A molecular analysis of fushi tarazu, a gene in Drosophila melanogaster that encodes a product affecting embryonic segment number and cell fate

Cell. 1984 Jul;37(3):843-51. doi: 10.1016/0092-8674(84)90419-7.


Mutations at the fushi tarazu locus in Drosophila melanogaster affect both segment number and the pattern of cuticular structures on alternating segments of embryos. The ftz gene has been cloned and characterized. Two mutations, ftzw20 and ftzRpl are associated with lesions in a 3.2 kb fragment of DNA cloned in the Antennepedia Complex (ANT-C) chromosome "walk." The structure of DNA isolated from the ftzw20 and ftzRpl chromosomes indicates that the mutations are associated with a 4.9 kb insertion of DNA and a chromosomal rearrangement breakpoint, respectively. The 3.2 kb genomic DNA fragment hybridizes to a 1.8 kb polyadenylated transcript which accumulates maximally at 2-4 hr of embryonic development. The ftzw20 and ftzRpl mutations have different phenotypic consequences for the developing embryo, although both mutations interrupt the 1.8 kb transcription unit. The genetic and molecular data indicate that the 1.8 kb transcript derives from the ftz locus. The gene products are synthesized and utilized several hours prior to the visibly detectable morphogenetic events which the gene apparently regulates.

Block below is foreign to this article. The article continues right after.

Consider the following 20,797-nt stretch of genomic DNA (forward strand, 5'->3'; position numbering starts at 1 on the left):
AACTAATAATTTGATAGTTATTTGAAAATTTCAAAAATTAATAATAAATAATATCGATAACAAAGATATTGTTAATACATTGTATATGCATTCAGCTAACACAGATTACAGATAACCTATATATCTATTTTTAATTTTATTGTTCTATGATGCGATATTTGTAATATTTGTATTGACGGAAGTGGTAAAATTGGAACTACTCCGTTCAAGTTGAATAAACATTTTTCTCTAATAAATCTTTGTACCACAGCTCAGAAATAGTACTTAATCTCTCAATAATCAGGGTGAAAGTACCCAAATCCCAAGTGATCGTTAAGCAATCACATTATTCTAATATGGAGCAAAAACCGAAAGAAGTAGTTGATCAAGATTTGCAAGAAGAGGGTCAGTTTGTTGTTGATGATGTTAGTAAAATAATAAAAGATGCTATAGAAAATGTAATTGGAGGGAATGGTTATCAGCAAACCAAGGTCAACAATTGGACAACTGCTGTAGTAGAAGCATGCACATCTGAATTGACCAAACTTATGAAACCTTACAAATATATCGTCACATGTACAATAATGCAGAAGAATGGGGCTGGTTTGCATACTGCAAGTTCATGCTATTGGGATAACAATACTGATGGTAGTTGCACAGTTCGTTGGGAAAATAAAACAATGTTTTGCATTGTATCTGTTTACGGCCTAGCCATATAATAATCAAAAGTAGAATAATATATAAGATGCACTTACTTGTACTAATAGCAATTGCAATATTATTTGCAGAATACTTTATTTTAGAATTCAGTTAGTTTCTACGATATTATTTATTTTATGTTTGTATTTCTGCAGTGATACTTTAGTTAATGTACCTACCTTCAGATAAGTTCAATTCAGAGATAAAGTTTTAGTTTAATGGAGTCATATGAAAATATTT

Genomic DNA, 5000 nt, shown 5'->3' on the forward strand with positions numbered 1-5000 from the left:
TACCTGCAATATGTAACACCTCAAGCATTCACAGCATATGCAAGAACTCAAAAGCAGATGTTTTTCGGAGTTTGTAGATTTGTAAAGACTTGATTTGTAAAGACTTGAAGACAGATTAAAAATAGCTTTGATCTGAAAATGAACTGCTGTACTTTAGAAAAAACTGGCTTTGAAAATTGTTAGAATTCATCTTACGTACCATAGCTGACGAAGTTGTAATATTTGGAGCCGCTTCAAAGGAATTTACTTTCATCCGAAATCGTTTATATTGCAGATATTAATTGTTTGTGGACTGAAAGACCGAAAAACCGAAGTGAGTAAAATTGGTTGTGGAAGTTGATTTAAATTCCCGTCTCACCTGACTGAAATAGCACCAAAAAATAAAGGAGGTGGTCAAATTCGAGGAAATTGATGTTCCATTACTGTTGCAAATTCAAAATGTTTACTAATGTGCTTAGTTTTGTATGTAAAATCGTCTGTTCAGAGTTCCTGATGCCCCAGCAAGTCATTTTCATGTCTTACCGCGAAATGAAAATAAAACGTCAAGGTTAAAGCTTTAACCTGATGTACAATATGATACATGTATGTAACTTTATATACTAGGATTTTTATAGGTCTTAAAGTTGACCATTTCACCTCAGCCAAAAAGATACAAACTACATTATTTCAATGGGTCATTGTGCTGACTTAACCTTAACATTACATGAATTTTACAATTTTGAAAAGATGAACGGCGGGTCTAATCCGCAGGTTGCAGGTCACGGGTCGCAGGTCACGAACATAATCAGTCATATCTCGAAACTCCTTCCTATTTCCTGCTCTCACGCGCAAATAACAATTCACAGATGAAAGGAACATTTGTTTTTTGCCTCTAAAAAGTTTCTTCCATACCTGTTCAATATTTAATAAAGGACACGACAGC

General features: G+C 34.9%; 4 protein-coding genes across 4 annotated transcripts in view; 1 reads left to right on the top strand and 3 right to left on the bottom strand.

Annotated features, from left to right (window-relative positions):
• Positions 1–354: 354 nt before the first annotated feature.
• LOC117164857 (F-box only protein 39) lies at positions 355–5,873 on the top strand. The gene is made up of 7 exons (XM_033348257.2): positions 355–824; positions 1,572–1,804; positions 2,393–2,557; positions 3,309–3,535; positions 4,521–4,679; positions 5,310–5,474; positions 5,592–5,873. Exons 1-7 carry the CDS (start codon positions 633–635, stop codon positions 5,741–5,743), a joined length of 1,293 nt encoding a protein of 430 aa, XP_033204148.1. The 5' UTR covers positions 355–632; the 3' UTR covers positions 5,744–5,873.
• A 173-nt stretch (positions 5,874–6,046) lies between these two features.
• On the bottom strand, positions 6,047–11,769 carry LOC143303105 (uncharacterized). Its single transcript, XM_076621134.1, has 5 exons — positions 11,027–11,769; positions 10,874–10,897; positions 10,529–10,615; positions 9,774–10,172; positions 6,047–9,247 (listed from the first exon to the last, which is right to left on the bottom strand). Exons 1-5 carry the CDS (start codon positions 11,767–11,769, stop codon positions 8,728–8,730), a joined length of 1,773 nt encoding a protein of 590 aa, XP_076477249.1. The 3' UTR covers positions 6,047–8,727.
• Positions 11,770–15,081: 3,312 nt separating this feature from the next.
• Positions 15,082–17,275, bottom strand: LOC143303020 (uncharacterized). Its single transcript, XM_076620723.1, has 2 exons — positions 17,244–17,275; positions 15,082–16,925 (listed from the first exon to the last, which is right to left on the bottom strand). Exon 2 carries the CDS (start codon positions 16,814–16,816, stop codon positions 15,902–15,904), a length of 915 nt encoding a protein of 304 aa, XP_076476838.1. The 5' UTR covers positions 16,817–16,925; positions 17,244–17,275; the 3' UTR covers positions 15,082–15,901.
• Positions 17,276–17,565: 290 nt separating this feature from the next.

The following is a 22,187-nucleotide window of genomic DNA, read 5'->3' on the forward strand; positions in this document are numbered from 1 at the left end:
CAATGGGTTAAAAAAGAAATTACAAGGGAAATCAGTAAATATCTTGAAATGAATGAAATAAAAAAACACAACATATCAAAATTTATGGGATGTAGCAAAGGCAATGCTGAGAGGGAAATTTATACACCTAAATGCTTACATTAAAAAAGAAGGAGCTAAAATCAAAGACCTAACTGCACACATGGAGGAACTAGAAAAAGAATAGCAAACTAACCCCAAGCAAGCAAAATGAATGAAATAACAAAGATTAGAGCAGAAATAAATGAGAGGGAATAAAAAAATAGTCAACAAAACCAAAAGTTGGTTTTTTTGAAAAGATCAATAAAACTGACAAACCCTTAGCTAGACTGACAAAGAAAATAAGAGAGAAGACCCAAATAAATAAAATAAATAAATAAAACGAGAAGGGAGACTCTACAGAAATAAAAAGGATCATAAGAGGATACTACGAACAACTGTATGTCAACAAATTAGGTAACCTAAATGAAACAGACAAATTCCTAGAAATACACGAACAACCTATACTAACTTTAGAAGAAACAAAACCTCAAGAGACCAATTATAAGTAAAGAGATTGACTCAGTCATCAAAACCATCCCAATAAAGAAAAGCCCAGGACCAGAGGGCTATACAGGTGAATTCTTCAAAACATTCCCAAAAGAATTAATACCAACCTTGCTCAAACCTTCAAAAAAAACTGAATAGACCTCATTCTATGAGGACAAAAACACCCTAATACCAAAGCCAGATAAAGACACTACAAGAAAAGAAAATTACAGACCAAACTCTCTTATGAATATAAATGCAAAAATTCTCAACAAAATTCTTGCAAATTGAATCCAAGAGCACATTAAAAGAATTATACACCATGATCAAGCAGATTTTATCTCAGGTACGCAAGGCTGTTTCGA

Publication types

  • Research Support, Non-U.S. Gov't
  • Research Support, U.S. Gov't, P.H.S.

MeSH terms

  • Age Factors
  • Animals
  • Chromosome Mapping
  • Cloning, Molecular
  • Drosophila melanogaster / embryology
  • Drosophila melanogaster / genetics*
  • Gene Expression Regulation
  • Genes
  • Morphogenesis
  • Mutation
  • Transcription, Genetic